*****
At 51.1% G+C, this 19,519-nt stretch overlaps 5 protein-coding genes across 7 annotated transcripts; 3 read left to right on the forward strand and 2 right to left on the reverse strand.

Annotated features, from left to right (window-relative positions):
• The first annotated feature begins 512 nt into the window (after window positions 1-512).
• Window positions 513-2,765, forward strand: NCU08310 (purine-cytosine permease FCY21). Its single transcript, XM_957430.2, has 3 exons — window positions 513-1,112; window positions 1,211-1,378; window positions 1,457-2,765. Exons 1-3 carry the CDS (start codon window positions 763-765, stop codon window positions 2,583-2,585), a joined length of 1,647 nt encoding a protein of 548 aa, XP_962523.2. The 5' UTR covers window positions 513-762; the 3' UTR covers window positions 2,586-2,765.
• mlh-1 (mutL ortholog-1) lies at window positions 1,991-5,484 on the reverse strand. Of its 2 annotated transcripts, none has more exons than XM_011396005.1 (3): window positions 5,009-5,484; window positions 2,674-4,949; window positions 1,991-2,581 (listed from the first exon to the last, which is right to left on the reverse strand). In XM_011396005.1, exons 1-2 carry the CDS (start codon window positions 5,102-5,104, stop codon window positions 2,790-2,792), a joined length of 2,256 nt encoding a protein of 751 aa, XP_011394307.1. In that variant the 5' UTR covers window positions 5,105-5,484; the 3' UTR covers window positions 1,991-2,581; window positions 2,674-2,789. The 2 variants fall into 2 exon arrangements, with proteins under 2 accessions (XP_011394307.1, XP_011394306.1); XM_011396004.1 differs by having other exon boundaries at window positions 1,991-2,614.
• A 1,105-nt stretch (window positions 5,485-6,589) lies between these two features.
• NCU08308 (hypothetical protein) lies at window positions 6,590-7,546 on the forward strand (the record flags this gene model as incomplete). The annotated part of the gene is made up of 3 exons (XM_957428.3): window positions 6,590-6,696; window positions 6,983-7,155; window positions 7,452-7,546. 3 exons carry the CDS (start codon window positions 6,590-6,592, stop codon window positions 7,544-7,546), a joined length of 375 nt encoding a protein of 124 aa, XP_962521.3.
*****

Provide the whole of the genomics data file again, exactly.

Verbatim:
At 51.1% G+C, this 19,519-nt stretch overlaps 5 protein-coding genes across 7 annotated transcripts; 3 read left to right on the forward strand and 2 right to left on the reverse strand.

Annotated features, from left to right (window-relative positions):
• The first annotated feature begins 512 nt into the window (after window positions 1-512).
• Window positions 513-2,765, forward strand: NCU08310 (purine-cytosine permease FCY21). Its single transcript, XM_957430.2, has 3 exons — window positions 513-1,112; window positions 1,211-1,378; window positions 1,457-2,765. Exons 1-3 carry the CDS (start codon window positions 763-765, stop codon window positions 2,583-2,585), a joined length of 1,647 nt encoding a protein of 548 aa, XP_962523.2. The 5' UTR covers window positions 513-762; the 3' UTR covers window positions 2,586-2,765.
• mlh-1 (mutL ortholog-1) lies at window positions 1,991-5,484 on the reverse strand. Of its 2 annotated transcripts, none has more exons than XM_011396005.1 (3): window positions 5,009-5,484; window positions 2,674-4,949; window positions 1,991-2,581 (listed from the first exon to the last, which is right to left on the reverse strand). In XM_011396005.1, exons 1-2 carry the CDS (start codon window positions 5,102-5,104, stop codon window positions 2,790-2,792), a joined length of 2,256 nt encoding a protein of 751 aa, XP_011394307.1. In that variant the 5' UTR covers window positions 5,105-5,484; the 3' UTR covers window positions 1,991-2,581; window positions 2,674-2,789. The 2 variants fall into 2 exon arrangements, with proteins under 2 accessions (XP_011394307.1, XP_011394306.1); XM_011396004.1 differs by having other exon boundaries at window positions 1,991-2,614.
• A 1,105-nt stretch (window positions 5,485-6,589) lies between these two features.
• NCU08308 (hypothetical protein) lies at window positions 6,590-7,546 on the forward strand (the record flags this gene model as incomplete). The annotated part of the gene is made up of 3 exons (XM_957428.3): window positions 6,590-6,696; window positions 6,983-7,155; window positions 7,452-7,546. 3 exons carry the CDS (start codon window positions 6,590-6,592, stop codon window positions 7,544-7,546), a joined length of 375 nt encoding a protein of 124 aa, XP_962521.3.